Alternatives to fireplace as psychological center of home

To control SPAM, you must now be a registered user to post to this Message Board.

EFFECTIVE 14 Nov. 2012 PRIVATE MESSAGING HAS BEEN RE-ENABLED. IF YOU RECEIVE A SUSPICIOUS DO NOT CLICK ON ANY LINKS AND PLEASE REPORT TO THE ADMINISTRATOR FOR FURTHER INVESTIGATION.

This is the Frank Lloyd Wright Building Conservancy's Message Board. Wright enthusiasts can post questions and comments, and other people visiting the site can respond.

You agree not to post any abusive, obscene, vulgar, slanderous, hateful, threatening, *-oriented or any other material that may violate any applicable laws. Doing so may lead to you being immediately and permanently banned (and your service provider being informed). The IP address of all posts is recorded to aid in enforcing these conditions. You agree that the webmaster, administrator and moderators of this forum have the right to remove, edit, move or close any topic at any time they see fit.
DRN
Posts: 4240
Joined: Mon Jul 10, 2006 10:02 am
Location: Cherry Hill, NJ

Re: Alternatives to fireplace as psychological center of home

Post by DRN »

In my experience with the Sweeton house, I've found the house to be an energy hog, plain and simple. In the winter it is an elegant heated tent. The surface area of a long narrow house with not a lot of insulation and a lot of glass area is not efficient to heat.

Wright designed the house on a tight budget. The exterior walls are a single wythe of 8" CMU with some vermiculite in the cells which has sunk to the bottom (Wright noted an option for two wythes of 4" CMU with an insulated cavity between, which was beyond the Sweeton's means); the windows are all 1/4" plate glass in pine sashes (no weather stripping-I'd have to rout the sashes), the only weather stripping is the copper strips in the main entry door and what I installed at the kitchen jalousie door (what the weather stripping saves the jalousies giveth away).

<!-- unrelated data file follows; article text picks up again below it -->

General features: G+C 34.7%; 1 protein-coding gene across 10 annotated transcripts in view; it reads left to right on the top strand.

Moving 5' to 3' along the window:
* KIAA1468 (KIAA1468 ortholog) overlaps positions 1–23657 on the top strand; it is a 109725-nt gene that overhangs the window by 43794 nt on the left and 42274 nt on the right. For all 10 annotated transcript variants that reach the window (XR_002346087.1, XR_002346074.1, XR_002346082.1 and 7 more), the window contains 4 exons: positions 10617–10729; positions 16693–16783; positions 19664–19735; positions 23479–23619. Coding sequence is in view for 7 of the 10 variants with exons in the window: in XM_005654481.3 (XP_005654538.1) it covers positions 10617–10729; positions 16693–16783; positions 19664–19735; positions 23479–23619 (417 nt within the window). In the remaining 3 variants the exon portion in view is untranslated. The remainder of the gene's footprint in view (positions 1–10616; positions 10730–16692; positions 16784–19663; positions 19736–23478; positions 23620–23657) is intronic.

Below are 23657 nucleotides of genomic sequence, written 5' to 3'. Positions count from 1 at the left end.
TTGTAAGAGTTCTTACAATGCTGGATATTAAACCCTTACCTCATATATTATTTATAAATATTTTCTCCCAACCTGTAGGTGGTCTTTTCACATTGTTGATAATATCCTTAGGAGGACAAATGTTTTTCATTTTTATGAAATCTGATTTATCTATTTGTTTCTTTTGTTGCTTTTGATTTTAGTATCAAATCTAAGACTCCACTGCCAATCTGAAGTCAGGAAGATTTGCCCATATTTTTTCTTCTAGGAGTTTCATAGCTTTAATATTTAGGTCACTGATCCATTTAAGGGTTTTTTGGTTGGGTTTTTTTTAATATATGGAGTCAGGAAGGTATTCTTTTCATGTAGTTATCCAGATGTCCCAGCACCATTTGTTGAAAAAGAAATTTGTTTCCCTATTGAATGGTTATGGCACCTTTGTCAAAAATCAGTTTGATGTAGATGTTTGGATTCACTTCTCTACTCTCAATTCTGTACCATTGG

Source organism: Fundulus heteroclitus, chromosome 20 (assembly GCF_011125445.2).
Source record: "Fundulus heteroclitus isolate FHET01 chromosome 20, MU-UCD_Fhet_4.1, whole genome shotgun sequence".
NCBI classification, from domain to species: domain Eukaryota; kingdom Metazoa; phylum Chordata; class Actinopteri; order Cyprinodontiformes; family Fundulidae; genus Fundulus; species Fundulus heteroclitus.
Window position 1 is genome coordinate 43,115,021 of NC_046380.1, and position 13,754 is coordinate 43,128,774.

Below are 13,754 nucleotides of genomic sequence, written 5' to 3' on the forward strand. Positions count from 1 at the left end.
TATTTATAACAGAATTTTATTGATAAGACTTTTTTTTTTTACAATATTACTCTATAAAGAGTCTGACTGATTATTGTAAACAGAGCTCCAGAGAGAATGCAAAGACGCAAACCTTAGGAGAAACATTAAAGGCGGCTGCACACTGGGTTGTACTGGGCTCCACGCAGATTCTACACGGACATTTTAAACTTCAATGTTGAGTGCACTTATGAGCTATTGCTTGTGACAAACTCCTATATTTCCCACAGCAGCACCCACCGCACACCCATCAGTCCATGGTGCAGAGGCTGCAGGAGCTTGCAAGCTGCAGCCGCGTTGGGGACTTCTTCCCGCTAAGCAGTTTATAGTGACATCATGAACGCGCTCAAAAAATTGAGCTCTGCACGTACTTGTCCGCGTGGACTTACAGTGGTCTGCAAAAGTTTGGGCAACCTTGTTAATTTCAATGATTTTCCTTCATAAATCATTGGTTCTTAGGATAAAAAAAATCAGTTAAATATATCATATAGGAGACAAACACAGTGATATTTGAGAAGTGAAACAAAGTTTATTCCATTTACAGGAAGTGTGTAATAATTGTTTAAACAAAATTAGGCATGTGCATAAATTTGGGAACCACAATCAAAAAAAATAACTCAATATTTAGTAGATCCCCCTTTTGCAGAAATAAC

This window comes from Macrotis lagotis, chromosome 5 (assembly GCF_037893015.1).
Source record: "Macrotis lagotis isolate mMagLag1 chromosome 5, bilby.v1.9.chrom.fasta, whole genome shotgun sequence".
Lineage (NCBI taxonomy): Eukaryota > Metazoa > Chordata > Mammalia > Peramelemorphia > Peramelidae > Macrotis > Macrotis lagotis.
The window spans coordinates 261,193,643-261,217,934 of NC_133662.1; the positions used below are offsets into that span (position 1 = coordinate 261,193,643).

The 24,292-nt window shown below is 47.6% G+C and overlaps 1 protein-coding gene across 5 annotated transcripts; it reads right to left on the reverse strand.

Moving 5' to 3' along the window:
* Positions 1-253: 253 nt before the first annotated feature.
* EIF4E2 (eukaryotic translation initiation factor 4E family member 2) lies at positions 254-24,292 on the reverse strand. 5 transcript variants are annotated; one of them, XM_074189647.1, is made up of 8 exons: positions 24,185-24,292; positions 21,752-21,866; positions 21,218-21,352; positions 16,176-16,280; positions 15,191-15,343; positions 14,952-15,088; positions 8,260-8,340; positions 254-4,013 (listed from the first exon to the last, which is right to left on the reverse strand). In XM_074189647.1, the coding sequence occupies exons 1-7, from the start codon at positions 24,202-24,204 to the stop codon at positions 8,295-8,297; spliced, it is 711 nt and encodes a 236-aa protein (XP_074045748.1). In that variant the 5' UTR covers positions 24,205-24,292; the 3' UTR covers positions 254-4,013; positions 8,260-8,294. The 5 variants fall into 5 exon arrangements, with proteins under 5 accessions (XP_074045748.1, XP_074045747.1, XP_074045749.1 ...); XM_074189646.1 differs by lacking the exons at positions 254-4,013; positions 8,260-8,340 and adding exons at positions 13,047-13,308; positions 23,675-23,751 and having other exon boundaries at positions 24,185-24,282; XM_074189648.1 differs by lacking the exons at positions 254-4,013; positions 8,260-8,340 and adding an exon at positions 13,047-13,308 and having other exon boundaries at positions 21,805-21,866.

As heat rises, I addressed the roof insulation when we replaced ceilings. The roof is framed with 2x6's, between which I inserted 4" of foil faced polyiso board and tacked sill sealer foam on the rafters for a thermal break with the gypsum board (yes, Wright used a gypsum board ceiling on this one, albeit with sand finish paint). This replaced 2 inches of rockwool batting. The new roof insulation reduced our heating fuel consumption by a third! In fact, after insulating the roof, I discovered that the partitions and walls heated by the floor act as "thermal bridges" which project the house's floor plan onto the roof in a light snow or heavy frost...I'll post a picture. This is heat loss, but the prospect of cutting redwood plywood walls that provide lateral bracing for the bedroom wing, and working thermal breaks between the masonry wall tops and existing roof sheathing was beyond my means. It should be noted, without the radiant floor, the workshop's exterior walls are not warmed and their "ghosts" do not show on the roof snow or frost.

The radiant heat truly is necessary in a scantily insulated house like this. It is true the radiant floor heats the elements of the room and its occupants not just the air. Because all is warm, my body is not radiating its heat to cold surfaces unless I stand or sit close to a window. In the below grade workshop, we had a failure of the radiant floor and chose not to replace it. Instead we ran a radiant baseboard off the main which keeps the room 60ish in the winter...I use a small electric radiator to get the room temperature up to 70, but I'm still chilly because the floor and wall are still cold. The difference in the sense of warmth between the workshop and the adjacent radiant floor heated bedroom is striking.

I've never noticed much heat loss from the fireplace though I suspect the masonry heated by the floor slab is radiating quite well above the roof. The 24"tall plate steel raised grate I had made to hold the fire up off the hearth to improve draw heats up and retains the fire's heat well into the next morning after the fire has died down....this may off set some of the loss, but I doubt it.

SDR
Posts: 21092
Joined: Sat Jun 17, 2006 11:33 pm
Location: San Francisco

Re: Alternatives to fireplace as psychological center of home

Post by SDR »

Dan provides a photo of Sweeton:

Image

SDR
Posts: 21092